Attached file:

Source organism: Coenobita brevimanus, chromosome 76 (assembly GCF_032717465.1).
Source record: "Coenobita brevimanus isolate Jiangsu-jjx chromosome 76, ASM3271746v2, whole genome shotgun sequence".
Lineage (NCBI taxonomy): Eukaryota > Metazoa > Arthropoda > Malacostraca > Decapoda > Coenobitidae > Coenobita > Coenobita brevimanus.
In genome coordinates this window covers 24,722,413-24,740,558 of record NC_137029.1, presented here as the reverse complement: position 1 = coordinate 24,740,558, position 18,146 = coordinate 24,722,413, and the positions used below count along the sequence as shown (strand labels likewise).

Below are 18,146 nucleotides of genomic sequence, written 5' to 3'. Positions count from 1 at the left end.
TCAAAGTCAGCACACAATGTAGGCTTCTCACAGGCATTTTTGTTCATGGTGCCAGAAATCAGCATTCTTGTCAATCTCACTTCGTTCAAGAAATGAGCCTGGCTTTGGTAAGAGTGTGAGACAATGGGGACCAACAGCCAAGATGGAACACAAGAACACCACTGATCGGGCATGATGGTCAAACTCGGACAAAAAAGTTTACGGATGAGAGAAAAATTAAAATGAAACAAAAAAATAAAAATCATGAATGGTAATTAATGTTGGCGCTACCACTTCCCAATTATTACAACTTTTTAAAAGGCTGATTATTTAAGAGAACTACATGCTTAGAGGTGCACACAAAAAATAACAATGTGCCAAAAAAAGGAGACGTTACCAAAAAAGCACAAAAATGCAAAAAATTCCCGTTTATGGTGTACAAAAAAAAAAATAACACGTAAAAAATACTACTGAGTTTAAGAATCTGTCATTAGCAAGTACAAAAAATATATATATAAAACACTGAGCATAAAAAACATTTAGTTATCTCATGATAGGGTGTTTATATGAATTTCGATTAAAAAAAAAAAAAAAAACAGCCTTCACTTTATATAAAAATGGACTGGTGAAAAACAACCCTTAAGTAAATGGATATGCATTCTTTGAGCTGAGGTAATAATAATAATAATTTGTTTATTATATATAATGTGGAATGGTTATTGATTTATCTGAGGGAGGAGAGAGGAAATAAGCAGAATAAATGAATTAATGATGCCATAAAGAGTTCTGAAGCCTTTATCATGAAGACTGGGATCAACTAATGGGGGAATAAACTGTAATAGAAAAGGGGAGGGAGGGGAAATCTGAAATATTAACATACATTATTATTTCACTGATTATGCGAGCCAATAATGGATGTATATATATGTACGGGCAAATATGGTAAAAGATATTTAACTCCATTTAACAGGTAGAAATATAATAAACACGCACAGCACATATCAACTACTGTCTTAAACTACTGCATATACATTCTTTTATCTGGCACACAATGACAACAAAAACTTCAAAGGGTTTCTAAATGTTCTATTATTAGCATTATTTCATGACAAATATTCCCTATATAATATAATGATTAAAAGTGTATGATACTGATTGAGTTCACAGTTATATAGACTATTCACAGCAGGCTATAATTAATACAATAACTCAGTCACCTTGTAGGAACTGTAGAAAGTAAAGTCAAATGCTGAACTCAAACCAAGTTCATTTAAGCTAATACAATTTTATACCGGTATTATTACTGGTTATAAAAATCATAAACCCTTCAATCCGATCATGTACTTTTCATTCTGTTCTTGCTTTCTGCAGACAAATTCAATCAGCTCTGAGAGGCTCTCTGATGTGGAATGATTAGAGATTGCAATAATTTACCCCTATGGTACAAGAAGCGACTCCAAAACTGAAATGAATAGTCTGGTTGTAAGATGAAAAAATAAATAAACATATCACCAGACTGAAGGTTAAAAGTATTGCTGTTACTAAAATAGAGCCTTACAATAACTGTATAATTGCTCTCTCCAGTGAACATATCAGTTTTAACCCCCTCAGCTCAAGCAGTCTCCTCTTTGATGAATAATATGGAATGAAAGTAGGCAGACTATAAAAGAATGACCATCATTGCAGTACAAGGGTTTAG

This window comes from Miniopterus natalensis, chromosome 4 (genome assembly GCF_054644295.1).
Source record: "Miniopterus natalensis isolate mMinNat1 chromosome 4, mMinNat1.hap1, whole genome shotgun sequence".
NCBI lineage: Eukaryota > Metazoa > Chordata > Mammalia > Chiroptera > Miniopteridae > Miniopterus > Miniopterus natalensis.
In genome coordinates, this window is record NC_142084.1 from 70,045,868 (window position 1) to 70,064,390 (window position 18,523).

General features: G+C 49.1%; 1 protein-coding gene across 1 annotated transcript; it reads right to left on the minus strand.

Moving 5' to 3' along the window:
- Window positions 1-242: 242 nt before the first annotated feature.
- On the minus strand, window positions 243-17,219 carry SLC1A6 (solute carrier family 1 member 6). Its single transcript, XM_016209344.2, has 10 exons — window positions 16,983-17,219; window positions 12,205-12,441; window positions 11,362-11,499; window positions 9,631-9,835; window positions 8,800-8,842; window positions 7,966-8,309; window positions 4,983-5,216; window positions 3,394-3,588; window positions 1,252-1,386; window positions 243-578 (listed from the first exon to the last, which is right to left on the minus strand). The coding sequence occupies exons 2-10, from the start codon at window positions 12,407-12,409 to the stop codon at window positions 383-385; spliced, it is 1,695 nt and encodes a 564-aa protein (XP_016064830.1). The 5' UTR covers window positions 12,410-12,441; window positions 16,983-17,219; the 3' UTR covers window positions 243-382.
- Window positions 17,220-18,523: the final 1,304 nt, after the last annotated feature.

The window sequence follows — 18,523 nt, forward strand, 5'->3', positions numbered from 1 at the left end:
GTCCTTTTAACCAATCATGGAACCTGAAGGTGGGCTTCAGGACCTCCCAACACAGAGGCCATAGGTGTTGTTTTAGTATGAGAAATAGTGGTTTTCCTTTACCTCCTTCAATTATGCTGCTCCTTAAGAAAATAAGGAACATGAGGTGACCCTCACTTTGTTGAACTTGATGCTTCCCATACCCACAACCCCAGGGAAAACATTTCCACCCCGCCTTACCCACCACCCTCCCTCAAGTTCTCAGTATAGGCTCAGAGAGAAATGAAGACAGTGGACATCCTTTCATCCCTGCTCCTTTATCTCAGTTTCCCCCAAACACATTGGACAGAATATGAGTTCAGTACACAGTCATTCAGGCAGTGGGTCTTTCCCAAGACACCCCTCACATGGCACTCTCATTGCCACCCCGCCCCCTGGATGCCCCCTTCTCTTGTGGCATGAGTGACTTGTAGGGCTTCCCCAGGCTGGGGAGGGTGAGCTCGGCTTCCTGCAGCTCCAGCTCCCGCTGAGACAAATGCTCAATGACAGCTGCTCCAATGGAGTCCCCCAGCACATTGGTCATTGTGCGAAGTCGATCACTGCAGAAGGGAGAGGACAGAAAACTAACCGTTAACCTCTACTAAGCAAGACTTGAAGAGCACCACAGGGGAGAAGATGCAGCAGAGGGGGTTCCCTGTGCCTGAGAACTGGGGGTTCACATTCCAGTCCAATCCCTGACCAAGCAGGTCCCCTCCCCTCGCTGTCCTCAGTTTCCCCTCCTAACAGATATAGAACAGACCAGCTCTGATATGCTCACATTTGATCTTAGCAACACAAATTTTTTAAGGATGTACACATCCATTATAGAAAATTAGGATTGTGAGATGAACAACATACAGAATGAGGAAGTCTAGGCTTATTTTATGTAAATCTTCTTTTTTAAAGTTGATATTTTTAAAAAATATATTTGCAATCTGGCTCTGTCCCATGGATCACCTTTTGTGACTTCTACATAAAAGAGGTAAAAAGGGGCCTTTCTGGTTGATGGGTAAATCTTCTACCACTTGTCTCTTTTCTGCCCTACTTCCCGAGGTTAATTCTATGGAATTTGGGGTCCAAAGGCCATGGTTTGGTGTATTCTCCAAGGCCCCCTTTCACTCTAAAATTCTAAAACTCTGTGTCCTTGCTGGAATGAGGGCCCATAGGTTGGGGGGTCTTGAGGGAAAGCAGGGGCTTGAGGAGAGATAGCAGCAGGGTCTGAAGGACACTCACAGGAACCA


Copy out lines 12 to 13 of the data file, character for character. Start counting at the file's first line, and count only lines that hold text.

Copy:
Moving 5' to 3' along the window:
- Window positions 1-242: 242 nt before the first annotated feature.